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Greg Prince and Jason Fry
Faith and Fear in Flushing made its debut on Feb. 16, 2005, the brainchild of two longtime friends and lifelong Met fans.

Greg Prince discovered the Mets when he was 6, during the magical summer of 1969. He is a Long Island-based writer, editor and communications consultant. Contact him here.

Jason Fry is a Brooklyn writer whose first memories include his mom leaping up and down cheering for Rusty Staub. Check out his other writing here.

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17 Again?

“You have to respect a ballplayer who’s just tryin’ to finish the season,” Annie Savoy told us after she learned Crash Davis left her at dawn for an opening at Asheville in the South Atlantic League. Crash had a goal: minor league home run No. 247, the record for such things in the world of Bull Durham, if not real-life minor league baseball. When Crash next showed up in Durham, it was only after he’d taken care of business. He hit his dinger, he hung ’em up. Now, at the end of the movie, Crash just wanted to be.

Nobody on the 2017 Mets deserves to just be more than Jacob deGrom. He’s taken every ball, he’s made every start, he’s absorbed every indignity, he’s pinch-hit a few times and, for the most part, he’s kept any dissatisfaction to himself. On Sunday at Citi Field, he betrayed a touch of impatience with the less than stellar defense behind him during the inning in which he finally cracked enough to allow the Marlins to score the runs that definitively torpedoed his afternoon…but he also had the grace to apologize publicly for inadvertently showing up his rookie shortstop. Young Amed Rosario had made like Dear Evan Hansen and went tap, tap, tapping on his glove before making the throw that didn’t retire Dee Gordon in the seventh, which soon revealed itself as prelude to disaster in the form of Giancarlo Stanton taking Jacob deep for a three-run homer.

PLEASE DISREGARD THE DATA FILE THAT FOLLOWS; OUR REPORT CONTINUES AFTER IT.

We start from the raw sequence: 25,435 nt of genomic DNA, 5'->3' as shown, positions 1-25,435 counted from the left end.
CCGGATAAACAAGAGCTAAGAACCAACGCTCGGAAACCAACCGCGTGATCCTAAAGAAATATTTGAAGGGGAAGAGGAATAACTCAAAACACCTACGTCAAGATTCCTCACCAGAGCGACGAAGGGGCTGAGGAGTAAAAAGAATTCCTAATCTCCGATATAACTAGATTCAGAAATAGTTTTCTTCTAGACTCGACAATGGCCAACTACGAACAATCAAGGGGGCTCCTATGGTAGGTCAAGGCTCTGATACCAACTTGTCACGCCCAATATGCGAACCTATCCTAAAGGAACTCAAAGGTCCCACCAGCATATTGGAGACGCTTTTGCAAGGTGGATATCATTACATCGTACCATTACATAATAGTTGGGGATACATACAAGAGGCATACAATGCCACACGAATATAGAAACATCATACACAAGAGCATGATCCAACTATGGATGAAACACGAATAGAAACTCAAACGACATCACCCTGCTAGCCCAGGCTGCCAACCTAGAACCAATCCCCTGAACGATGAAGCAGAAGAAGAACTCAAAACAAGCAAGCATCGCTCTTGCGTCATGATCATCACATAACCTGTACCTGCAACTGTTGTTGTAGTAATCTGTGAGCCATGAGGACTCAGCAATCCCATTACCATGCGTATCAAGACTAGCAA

The blast would have been predictable had it come off any other Met pitcher. After Gordon beat Rosario’s throw, and before Stanton sent a pitch so far it should have had a damn stewardess on it, the starter instinctively raised his hands in disgust that he got the ground ball he needed, yet no outs to show for it. Sort of like the rest of us did, except we weren’t on TV and we aren’t Rosario’s teammate. DeGrom salvaged some diplomacy over the incident afterwards, admitting, “I probably shouldn’t have done that.”

Does anything good ever happen on a Sunday afternoon at Citi Field?

Calendar aside, it wasn’t a great day for deGrom and it wasn’t a passable day for the indisputably inexperienced, intermittently inept Mets, who ultimately lost to Adam Conley and the Marlins, 6-4. Conley notched eleven strikeouts in seven innings. The Mets fumbled continuously for nine innings. DeGrom took the defeat, pulling the ace’s record down to 13-7. There was a time not too long ago when I thought Jake had a shot at 20 wins. A lot would have had to have gone right, which should have been the clue it was an unlikely quest. These are the 2017 Mets. A lot never goes right.

The goal Susan Sarandon’s Savoy cited remains a valid one for all of us, deGrom included: just try to finish the season. We have 40 more games to go. Jake has maybe eight starts, depending on how hard he may be hitting the proverbial wall, which I hope isn’t as hard as Stanton hit him on Sunday. You could definitely envision a moment when all concerned parties agree the ball shouldn’t be given to deGrom because what’s the point anymore? Let him get an early start on winter and let him keep the one reliable arm the Mets have in functional shape ahead of 2018. Or maybe, should there be an alternative after rehabs and callups take effect, he can miss one start and be fresh to finish the season as he started it, on the mound.

Jake said he’d like to get to 200 innings. He’s at 165 right now. Decent goal. It’s an arbitrary figure, but arbitrary figures drive pitchers and fans. I have a figure even more arbitrary as my goal on his behalf: 17 wins. That’s a legitimate acelike total. We already know Jacob deGrom is a legitimate ace, but you so rarely see that many wins these days, no matter how good the pitcher.